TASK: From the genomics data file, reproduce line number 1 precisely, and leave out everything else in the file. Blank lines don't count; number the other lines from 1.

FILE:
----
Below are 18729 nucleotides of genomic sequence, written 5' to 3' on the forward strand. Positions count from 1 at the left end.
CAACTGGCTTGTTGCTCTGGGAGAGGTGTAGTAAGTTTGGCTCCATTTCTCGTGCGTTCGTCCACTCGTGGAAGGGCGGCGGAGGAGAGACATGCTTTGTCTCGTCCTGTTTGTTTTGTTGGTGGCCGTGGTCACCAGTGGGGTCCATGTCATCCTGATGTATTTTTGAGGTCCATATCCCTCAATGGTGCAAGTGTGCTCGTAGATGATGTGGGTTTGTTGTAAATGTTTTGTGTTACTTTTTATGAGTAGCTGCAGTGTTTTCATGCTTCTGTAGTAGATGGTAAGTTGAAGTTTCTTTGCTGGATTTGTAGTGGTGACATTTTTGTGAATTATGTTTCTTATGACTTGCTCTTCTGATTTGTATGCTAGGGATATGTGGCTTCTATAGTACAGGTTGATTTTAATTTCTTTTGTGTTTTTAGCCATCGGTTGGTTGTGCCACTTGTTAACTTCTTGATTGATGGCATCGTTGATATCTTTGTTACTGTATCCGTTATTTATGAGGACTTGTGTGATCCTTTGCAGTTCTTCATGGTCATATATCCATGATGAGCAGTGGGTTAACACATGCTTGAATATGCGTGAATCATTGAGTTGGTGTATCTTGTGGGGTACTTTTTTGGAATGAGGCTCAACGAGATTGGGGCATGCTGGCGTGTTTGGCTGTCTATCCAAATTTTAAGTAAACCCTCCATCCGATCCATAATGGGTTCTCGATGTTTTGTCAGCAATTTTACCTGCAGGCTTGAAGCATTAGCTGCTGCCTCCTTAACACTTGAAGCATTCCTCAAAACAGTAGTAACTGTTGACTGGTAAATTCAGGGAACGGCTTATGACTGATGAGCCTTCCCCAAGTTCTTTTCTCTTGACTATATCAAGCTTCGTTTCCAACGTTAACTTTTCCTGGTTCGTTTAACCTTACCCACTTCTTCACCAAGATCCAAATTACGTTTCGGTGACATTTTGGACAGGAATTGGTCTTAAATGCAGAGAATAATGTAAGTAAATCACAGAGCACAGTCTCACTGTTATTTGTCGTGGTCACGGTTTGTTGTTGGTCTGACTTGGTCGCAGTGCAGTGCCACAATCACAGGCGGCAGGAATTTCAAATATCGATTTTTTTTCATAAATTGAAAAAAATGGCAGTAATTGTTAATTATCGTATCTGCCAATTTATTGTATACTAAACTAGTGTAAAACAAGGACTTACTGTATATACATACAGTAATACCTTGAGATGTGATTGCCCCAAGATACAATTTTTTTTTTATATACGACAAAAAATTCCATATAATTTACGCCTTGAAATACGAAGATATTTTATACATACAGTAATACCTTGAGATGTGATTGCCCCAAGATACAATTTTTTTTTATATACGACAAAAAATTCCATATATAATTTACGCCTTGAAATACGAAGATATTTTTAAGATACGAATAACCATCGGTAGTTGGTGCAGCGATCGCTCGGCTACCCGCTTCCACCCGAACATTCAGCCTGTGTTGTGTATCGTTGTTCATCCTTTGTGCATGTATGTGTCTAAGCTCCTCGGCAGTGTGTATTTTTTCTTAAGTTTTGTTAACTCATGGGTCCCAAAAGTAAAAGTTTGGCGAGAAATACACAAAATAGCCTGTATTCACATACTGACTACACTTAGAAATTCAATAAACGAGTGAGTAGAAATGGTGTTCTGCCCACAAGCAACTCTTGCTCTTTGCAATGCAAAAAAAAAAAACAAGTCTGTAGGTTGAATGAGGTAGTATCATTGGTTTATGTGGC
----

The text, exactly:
Below are 18729 nucleotides of genomic sequence, written 5' to 3' on the forward strand. Positions count from 1 at the left end.